When using your GeoPress, you will notice over time that the filter gets harder and harder to press down. When new, you can filter 710 ml in around 8 seconds but over the filter’s lifetime, this will get longer and longer. When the overall filtration time reaches 25-30 seconds, it’s time to replace the filter.
How do I change the filter on the Grayl GeoPress?
At the bottom of the inner section of your GeoPress, you will see the filter cartridge. To replace the filter, unscrew and remove the cartridge. It can be quite stiff the first time but gets easier the more you use it! Once removed, screw in the new filter until you feel it click.
Can I purify salt water using the Grayl GeoPress?
No. Saltwater can only be made into safe drinking water using a desalination device. The GeoPress does not filter or purify saltwater.
How do I clean the Grayl GeoPress?
Aside from the filters, the whole GeoPress is dishwasher safe. If you don’t have access to a dishwasher or have a weird aversion to anything except crockery going in yours, you can wash these parts with warm soapy water.
If you want to rinse the filter out, make sure you do so with clean water and do not use soap which will block the pores within the filter.
If you’re somewhere like a hostel, with no access to a dishwasher or safe tap water, you can still wash the GeoPress with warm, soapy water. This should kill off any germs and bacteria. Allow the bottle to air dry rather than using a dish towel – you can never guarantee the cleanliness of a dish towel in a hostel!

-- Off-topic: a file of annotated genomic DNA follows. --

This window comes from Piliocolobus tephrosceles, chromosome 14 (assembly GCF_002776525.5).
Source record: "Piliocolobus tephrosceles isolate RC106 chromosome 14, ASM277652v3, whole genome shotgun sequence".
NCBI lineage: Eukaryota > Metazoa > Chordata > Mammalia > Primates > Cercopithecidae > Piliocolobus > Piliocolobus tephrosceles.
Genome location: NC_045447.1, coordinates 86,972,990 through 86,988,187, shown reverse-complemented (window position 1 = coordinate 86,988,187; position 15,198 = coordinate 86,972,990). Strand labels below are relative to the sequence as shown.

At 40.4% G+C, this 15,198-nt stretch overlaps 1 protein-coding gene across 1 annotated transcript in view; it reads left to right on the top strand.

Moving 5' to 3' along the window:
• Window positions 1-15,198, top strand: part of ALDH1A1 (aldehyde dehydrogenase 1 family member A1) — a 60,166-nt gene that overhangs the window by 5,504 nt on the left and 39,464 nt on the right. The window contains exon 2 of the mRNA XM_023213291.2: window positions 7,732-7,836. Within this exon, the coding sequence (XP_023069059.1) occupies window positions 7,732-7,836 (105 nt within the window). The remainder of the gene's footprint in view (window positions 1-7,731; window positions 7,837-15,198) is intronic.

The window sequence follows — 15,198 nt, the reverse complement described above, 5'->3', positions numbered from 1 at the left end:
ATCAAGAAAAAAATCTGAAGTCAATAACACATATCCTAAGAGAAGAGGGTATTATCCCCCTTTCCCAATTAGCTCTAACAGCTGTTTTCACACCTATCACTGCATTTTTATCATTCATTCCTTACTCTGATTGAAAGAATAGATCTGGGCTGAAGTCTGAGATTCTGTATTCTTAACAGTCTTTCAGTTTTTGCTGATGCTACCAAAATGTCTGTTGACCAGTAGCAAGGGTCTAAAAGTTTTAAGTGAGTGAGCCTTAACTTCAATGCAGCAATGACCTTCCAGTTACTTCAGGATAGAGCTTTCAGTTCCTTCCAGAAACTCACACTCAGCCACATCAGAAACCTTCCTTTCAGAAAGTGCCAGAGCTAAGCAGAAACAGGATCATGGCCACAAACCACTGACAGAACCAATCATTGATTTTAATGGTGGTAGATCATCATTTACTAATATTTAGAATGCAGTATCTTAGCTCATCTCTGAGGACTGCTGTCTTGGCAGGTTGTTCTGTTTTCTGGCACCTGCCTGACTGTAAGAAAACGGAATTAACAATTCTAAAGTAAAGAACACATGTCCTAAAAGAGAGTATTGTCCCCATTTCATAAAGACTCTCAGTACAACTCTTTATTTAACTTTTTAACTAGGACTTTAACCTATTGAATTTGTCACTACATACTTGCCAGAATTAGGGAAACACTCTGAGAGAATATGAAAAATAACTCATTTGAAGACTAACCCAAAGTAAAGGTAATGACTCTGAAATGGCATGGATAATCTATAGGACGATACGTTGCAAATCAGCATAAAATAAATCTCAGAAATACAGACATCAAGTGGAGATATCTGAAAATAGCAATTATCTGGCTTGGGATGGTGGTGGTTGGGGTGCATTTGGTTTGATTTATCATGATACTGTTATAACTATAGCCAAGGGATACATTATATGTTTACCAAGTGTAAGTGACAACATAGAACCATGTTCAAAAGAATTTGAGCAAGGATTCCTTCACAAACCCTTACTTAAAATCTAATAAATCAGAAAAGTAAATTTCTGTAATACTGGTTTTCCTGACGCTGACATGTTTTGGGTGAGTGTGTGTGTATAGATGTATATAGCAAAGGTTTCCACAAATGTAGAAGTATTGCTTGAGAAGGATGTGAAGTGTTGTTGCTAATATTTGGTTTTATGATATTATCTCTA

How do I store my Grayl GeoPress?
If you’ve finished using your GeoPress for a while and want to pop it away, make sure you have cleaned it and rinsed out the filter. Then leave it out to dry. The filter can take a couple of days to completely dry out if you’re in a cooler climate. If you put it away wet, you’ll get bad odours and there is a risk that mould or bacteria could breed in there.
Where can I buy a Grayl GeoPress?
Is there a Grayl GeoPress alternative?
You could also opt for the LARQ Movement Water Bottle. It works by cleaning your water with UV light which kills waterborne pathogens. This bottle needs to be kept charged and is only effective on clear water. It won’t clean silty or cloudy water. If you only want a bottle for making tap water potable, a LARQ bottle is a good choice – although it is less effective than a Grayl GeoPress.
Grayl GeoPress – A Round-Up
The Grayl GeoPress is an excellent choice for travellers wanting clean drinking water, no matter where they are. Sure, it’s a bulky bottle and the initial outlay is a lot but compared to not having clean water, or needing to buy bottled water every day, these negatives pale into insignificance.
However, if you’re hiking and having the lightest possible kit is more important than having a full-blown purifier, there are plenty of other filtered water bottles which fit the bill.
Overall, the GeoPress is a solid choice for travellers, it will help prevent the dreaded traveller’s diarrhoea, save you money in the long run and reduce your plastic footprint!
Do you have anything about the Grayl GeoPress to add to this review? If so, let us know in the comments below!